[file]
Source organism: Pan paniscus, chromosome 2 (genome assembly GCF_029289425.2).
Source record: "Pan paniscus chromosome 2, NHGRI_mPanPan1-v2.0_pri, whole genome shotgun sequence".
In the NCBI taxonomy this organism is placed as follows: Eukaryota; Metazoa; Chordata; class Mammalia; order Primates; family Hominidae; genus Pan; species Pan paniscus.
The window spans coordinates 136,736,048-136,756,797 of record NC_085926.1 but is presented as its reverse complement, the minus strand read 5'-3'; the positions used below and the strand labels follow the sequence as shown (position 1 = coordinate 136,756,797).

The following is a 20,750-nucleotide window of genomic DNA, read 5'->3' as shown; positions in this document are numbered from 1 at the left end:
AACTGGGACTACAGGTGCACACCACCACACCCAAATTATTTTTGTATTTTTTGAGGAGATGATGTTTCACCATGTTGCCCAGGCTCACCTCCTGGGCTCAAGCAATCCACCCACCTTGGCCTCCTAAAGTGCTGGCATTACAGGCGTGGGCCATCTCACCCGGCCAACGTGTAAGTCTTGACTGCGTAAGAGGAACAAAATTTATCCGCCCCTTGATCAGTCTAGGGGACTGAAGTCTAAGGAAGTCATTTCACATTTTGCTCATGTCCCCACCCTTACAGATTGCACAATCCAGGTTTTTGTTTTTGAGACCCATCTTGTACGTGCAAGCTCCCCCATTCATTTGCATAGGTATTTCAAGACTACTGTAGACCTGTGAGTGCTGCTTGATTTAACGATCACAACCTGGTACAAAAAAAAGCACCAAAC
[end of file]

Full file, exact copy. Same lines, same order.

Source organism: Pan paniscus, chromosome 2 (genome assembly GCF_029289425.2).
Source record: "Pan paniscus chromosome 2, NHGRI_mPanPan1-v2.0_pri, whole genome shotgun sequence".
In the NCBI taxonomy this organism is placed as follows: Eukaryota; Metazoa; Chordata; class Mammalia; order Primates; family Hominidae; genus Pan; species Pan paniscus.
The window spans coordinates 136,736,048-136,756,797 of record NC_085926.1 but is presented as its reverse complement, the minus strand read 5'-3'; the positions used below and the strand labels follow the sequence as shown (position 1 = coordinate 136,756,797).

The following is a 20,750-nucleotide window of genomic DNA, read 5'->3' as shown; positions in this document are numbered from 1 at the left end:
AACTGGGACTACAGGTGCACACCACCACACCCAAATTATTTTTGTATTTTTTGAGGAGATGATGTTTCACCATGTTGCCCAGGCTCACCTCCTGGGCTCAAGCAATCCACCCACCTTGGCCTCCTAAAGTGCTGGCATTACAGGCGTGGGCCATCTCACCCGGCCAACGTGTAAGTCTTGACTGCGTAAGAGGAACAAAATTTATCCGCCCCTTGATCAGTCTAGGGGACTGAAGTCTAAGGAAGTCATTTCACATTTTGCTCATGTCCCCACCCTTACAGATTGCACAATCCAGGTTTTTGTTTTTGAGACCCATCTTGTACGTGCAAGCTCCCCCATTCATTTGCATAGGTATTTCAAGACTACTGTAGACCTGTGAGTGCTGCTTGATTTAACGATCACAACCTGGTACAAAAAAAAGCACCAAAC